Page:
Priorities are important. They say a lot about people, they say a lot about organizations.
On January 11, Georgia Congressman Phil Gingrey made statements that were picked up by tons of national media.
That same day, I received an e-mail from the Young Democrats of Georgia, “Gingrey Must Resign.” It linked to a petition calling for Congressman Gingrey to resign.
On January 13, I received another e-mail from the Young Democrats of Georgia, jumping onto an already scheduled OFA protest of Congressman Gingrey’s office. Originally a fiscal issues rally, it would obviously also take on the rape comments as well.
But YDG is a relatively small organization, no paid staff, so on and so forth — nowhere near the mailing list size of the Democratic Party of Georgia.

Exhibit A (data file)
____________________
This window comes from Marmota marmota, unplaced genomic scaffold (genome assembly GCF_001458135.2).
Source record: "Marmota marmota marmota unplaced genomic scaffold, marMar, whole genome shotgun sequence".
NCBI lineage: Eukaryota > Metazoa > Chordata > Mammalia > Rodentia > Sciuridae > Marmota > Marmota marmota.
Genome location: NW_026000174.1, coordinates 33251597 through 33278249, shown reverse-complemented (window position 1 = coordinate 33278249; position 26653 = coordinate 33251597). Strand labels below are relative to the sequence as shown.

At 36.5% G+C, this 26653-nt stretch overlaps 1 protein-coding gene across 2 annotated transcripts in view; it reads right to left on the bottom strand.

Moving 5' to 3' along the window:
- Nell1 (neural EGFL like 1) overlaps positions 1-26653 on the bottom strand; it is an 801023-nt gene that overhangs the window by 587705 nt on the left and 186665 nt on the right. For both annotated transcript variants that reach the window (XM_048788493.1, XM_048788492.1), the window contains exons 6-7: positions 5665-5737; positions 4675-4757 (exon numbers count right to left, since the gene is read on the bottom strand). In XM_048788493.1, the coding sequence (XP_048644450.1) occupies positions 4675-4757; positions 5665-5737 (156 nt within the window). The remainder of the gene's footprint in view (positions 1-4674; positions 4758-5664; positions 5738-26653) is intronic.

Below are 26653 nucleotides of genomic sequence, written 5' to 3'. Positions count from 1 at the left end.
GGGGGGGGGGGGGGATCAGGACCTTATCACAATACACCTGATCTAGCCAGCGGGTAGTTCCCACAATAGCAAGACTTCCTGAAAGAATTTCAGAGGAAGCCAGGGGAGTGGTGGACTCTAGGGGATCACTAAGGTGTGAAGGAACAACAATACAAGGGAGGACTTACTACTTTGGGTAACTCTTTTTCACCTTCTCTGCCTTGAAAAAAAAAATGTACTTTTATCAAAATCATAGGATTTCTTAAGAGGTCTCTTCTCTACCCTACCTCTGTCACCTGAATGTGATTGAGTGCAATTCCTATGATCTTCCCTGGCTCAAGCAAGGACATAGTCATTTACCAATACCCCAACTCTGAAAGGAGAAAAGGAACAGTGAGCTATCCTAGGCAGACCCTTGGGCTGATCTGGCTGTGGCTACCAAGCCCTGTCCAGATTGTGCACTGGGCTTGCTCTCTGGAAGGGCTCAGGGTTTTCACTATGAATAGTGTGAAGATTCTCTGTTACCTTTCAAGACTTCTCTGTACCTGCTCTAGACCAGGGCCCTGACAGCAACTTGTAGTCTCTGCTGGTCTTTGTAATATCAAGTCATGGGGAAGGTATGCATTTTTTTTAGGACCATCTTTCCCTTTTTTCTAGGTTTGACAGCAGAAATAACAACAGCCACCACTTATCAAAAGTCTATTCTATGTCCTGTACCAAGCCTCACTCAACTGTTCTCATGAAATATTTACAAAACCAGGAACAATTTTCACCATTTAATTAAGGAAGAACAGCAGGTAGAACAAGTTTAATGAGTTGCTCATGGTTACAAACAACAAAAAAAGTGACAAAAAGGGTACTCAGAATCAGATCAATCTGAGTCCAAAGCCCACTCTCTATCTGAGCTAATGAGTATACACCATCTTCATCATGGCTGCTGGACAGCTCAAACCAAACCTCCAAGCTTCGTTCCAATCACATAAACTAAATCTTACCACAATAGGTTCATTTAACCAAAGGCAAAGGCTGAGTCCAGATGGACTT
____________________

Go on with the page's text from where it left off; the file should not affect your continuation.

Did the DPG advertise the protest? No.
Did the DPG send out a scathing press release attacking Gingrey’s words? No.
Did the DPG do the simplest thing and send out a fundraising e-mail drawing attention to the comments? No.
Maybe they were too busy preparing for the start of the Georgia General Assembly?
No, just checked — not a single e-mail from the DPG about any legislation or the General Assembly. But what’s this? Oh, an e-mail from the Young Democrats of Georgia outlining several legislative priorities for the session.
It’s pathetic that an organization with no paid staff has managed to send out a detailed legislative update, two e-mails about Congressman Gingrey, start a petition calling for his resignation and actively participate in a protest while an organization with several paid staff is still sitting on their hands.
Priorities matter. I can tell what YDG’s priorities are, what are the DPG’s?